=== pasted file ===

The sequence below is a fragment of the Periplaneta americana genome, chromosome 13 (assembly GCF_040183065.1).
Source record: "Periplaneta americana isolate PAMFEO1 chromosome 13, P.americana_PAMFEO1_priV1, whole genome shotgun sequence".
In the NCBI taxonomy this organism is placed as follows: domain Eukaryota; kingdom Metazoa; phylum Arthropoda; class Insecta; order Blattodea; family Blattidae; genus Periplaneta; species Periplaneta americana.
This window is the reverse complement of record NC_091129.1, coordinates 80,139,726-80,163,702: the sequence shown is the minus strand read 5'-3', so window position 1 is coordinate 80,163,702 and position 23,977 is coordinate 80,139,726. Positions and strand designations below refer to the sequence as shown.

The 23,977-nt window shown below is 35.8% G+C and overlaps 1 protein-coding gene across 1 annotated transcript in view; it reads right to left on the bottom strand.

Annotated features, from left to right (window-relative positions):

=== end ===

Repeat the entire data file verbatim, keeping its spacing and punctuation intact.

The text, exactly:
The sequence below is a fragment of the Periplaneta americana genome, chromosome 13 (assembly GCF_040183065.1).
Source record: "Periplaneta americana isolate PAMFEO1 chromosome 13, P.americana_PAMFEO1_priV1, whole genome shotgun sequence".
In the NCBI taxonomy this organism is placed as follows: domain Eukaryota; kingdom Metazoa; phylum Arthropoda; class Insecta; order Blattodea; family Blattidae; genus Periplaneta; species Periplaneta americana.
This window is the reverse complement of record NC_091129.1, coordinates 80,139,726-80,163,702: the sequence shown is the minus strand read 5'-3', so window position 1 is coordinate 80,163,702 and position 23,977 is coordinate 80,139,726. Positions and strand designations below refer to the sequence as shown.

The 23,977-nt window shown below is 35.8% G+C and overlaps 1 protein-coding gene across 1 annotated transcript in view; it reads right to left on the bottom strand.

Annotated features, from left to right (window-relative positions):